In order to study the widely-held belief that the sound of a guitar evolves with use due to vibration induced changes in the guitar, the tone of guitars subjected to controlled vibrations is investigated. The study uses three pairs of guitars, where each of the two guitars in the pair is the same make, model and year. One guitar from each pair is treated using a commercial device for effecting a tone change through imposition of vibrations. The guitars are evaluated before and after the treatment using double-blind player evaluations and physical property measurements. The player evaluations showed no statistically-significant changes in the differences between the two guitars in each pair. Fourier analysis of instrumented hammer strikes were used to extract the frequency response function. Statistical analysis showed no significant change in the correlation between treated and untreated guitars due to the vibration treatment. It is therefore concluded that this vibration treatment had no significant effect on the guitar tone. It is suggested that the evaluation approach used here could be useful for studies of other instruments or treatments.Full Text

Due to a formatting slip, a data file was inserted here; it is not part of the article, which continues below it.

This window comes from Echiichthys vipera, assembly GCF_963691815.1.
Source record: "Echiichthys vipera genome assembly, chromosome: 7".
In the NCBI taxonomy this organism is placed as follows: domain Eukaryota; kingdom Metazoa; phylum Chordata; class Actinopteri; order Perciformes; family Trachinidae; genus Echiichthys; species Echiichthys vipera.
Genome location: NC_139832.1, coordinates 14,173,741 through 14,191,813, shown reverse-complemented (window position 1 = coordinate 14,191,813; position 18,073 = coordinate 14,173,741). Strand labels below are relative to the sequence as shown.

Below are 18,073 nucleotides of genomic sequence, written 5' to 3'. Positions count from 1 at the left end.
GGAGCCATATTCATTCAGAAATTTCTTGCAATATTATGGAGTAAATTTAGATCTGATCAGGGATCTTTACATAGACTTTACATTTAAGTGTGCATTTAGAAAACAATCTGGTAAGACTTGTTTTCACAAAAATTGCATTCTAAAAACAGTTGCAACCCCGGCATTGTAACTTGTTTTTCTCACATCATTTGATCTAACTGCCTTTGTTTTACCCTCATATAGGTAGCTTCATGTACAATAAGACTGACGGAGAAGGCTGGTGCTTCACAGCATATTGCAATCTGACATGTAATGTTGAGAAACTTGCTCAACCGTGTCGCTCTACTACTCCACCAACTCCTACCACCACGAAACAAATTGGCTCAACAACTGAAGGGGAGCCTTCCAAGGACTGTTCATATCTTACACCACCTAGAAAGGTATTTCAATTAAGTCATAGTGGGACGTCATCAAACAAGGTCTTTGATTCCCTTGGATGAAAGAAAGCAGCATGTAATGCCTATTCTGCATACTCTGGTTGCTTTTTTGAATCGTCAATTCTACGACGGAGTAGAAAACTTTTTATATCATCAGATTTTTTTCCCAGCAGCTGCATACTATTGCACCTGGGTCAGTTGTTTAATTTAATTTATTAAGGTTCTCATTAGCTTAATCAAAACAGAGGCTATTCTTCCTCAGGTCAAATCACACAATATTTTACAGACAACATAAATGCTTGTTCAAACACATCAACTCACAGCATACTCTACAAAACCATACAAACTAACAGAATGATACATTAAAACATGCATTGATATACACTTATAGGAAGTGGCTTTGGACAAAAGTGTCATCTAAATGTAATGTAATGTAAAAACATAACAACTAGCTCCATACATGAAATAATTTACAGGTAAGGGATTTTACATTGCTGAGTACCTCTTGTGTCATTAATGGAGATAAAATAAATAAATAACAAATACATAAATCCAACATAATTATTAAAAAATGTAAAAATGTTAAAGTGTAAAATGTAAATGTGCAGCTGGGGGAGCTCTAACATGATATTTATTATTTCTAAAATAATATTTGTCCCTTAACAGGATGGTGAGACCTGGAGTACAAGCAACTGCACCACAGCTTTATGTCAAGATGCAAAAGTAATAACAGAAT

Article published Sep 3, 2014.
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The Savart Journal is published in collaboration with the Guild of American Luthiers.
Professor, Department of Materials Science and Engineering
Daniel Montgomery Clemens
University of California, Berkeley
Department of Molecular and Cell Biology, Neurobiology Division
Eli John Pollak
James R Groves
Materials Scientist currently at a solar startup company in the Bay Area. Interested in stringed instruments. Hobby guitarist.